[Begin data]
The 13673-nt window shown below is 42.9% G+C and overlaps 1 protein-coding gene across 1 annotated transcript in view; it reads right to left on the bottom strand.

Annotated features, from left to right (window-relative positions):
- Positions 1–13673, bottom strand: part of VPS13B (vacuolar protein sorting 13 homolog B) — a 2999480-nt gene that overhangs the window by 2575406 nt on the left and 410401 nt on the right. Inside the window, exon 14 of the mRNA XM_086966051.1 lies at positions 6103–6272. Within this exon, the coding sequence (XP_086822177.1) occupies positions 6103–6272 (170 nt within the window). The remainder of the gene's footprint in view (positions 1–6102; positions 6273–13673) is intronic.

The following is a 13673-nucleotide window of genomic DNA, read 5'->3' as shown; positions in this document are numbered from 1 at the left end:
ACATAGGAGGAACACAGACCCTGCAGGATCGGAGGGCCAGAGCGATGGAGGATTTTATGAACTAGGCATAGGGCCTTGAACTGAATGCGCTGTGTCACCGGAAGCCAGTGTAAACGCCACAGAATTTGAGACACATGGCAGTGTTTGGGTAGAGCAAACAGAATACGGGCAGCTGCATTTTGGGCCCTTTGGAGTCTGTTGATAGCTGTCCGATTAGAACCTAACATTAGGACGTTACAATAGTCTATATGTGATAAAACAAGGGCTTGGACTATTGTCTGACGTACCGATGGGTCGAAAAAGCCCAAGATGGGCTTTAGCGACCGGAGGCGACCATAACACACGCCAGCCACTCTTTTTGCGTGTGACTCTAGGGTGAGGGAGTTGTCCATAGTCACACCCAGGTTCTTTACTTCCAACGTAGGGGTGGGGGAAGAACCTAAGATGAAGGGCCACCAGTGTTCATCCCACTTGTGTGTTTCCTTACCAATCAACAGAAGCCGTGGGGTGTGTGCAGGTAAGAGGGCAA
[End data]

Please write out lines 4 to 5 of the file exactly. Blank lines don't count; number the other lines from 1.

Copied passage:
The following is a 13673-nucleotide window of genomic DNA, read 5'->3' as shown; positions in this document are numbered from 1 at the left end:
ACATAGGAGGAACACAGACCCTGCAGGATCGGAGGGCCAGAGCGATGGAGGATTTTATGAACTAGGCATAGGGCCTTGAACTGAATGCGCTGTGTCACCGGAAGCCAGTGTAAACGCCACAGAATTTGAGACACATGGCAGTGTTTGGGTAGAGCAAACAGAATACGGGCAGCTGCATTTTGGGCCCTTTGGAGTCTGTTGATAGCTGTCCGATTAGAACCTAACATTAGGACGTTACAATAGTCTATATGTGATAAAACAAGGGCTTGGACTATTGTCTGACGTACCGATGGGTCGAAAAAGCCCAAGATGGGCTTTAGCGACCGGAGGCGACCATAACACACGCCAGCCACTCTTTTTGCGTGTGACTCTAGGGTGAGGGAGTTGTCCATAGTCACACCCAGGTTCTTTACTTCCAACGTAGGGGTGGGGGAAGAACCTAAGATGAAGGGCCACCAGTGTTCATCCCACTTGTGTGTTTCCTTACCAATCAACAGAAGCCGTGGGGTGTGTGCAGGTAAGAGGGCAA